Maybe you work with or have a friend who has it. Maybe you date or are married to a woman who has it. Maybe you have a sister, niece, or mother who has it. Maybe your granddaughter or daughter has it.
I’m talking about a health condition called fibromyalgia.
It strikes women of all colors, all walks of life, and fitness levels.
I know because I write this from experience with the condition.
I was never a party girl. I was a fitness nut, a walker, and a clean eater (in retrospect, I believe I had orthorexia, or the obsession with clean eating). I’m the epitome of a Virgo! That’s why it was so surprising when my life spiraled into a dark abyss when I was 25 and has been bleak for the past five-plus years (I turn 30 in two and a half months).
It’s an all-encompassing syndrome that mainly affects women, between the ages of 20-55, but there are cases where men, the elderly, and children get it. The pathology is unclear. Some doctors say it’s caused by sleep dysfunction, other’s say it’s a stress-related issue, some say it’s a brain pain processing issue, and others say it’s a gut and mitochondrial dysfunction.
They all agree that it’s related to some kind of physical trauma, like being deployed in the army. Or it could happen after a big fall, a car crash, a big infection, or even after giving birth. In other cases, however, it begins after a big emotional stressor or after chronic, long term emotional stress. Also, a large proportion of patients with this condition often report a poor emotional attachment to their caregivers in childhood and are usually the victims of some kind of child abuse, be it physical, sexual or emotional.
There’s also 15-20 percent of the population, called Highly Sensitive People (HSPs), who are extremely susceptible to the consequences of being raised in an environment that shuns emotion and are likely to get the condition. With their extremely sensitive nervous systems and brains, and constant stress, it’s a recipe for disaster. Not to mention being overly empathetic and taking on everyone’s problems-in essence, people-pleasers-and ignoring their own needs.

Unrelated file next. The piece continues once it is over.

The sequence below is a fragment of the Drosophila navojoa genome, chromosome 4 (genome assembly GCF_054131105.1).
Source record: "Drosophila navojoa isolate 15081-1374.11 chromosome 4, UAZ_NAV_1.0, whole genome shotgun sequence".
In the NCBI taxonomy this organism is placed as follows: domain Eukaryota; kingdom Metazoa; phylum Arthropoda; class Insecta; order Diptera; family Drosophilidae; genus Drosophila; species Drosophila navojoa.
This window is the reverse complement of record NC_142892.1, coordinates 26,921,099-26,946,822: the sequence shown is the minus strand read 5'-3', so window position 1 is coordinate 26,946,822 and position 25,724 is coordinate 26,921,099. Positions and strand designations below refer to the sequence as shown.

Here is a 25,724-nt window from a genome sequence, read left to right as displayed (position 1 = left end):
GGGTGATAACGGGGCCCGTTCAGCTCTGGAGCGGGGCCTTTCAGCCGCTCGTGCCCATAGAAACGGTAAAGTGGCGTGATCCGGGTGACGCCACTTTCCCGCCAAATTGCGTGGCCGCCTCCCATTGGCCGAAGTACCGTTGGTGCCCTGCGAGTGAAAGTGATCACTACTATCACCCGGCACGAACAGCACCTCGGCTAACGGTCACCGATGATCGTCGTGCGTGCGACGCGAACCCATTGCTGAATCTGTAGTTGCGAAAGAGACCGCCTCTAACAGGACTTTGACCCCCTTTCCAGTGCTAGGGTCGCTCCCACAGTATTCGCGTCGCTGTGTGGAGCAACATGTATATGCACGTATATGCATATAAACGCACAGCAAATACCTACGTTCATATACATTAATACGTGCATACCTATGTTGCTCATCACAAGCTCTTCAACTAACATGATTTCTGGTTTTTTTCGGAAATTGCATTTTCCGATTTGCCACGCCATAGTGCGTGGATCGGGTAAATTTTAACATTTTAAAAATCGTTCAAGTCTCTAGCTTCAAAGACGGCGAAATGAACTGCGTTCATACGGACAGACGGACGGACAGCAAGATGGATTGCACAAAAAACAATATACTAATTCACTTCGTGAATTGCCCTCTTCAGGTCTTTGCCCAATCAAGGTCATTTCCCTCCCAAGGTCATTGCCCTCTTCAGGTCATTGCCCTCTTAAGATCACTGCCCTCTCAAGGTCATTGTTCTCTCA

The three main symptoms of fibromyalgia, (or fibro for short) are:
-poor, unrefreshing sleep
-pain/stiffness all over
They are the three cardinal signs, but they are often accompanied by nasty comorbid symptoms like irritable bowel syndrome (IBS), headaches, tinnitus, vision issues, nausea, painful periods, and concentration issues. The only ‘treatment’ doctors have on hand are pharmaceuticals, antidepressants mainly, but some other medication like anticonvulsants and tranquilizers, are the most common remedies.
With that said, many patients discontinue their use after experiencing bad side effects or the effect it has on their wallets (after all, chronic illness means a lessening income and prescriptions are costly). Medication also causes more issues down the line (addictions and tolerance come to mind) and medications are one part of the whole picture.
Doctors suggest patients do low impact exercise daily (such as walking or tai chi), lower stress levels, practice good sleep habits, see a therapist (or do mindfulness, meditation, and positive thinking), and eat well. In this vein, it becomes quite frustrating in itself to do this constantly in order to get by day by day. Patients have to be employees, spouses, parents, and friends and oftentimes these roles are difficult to fulfill when they are in pain or fatigued 24/7.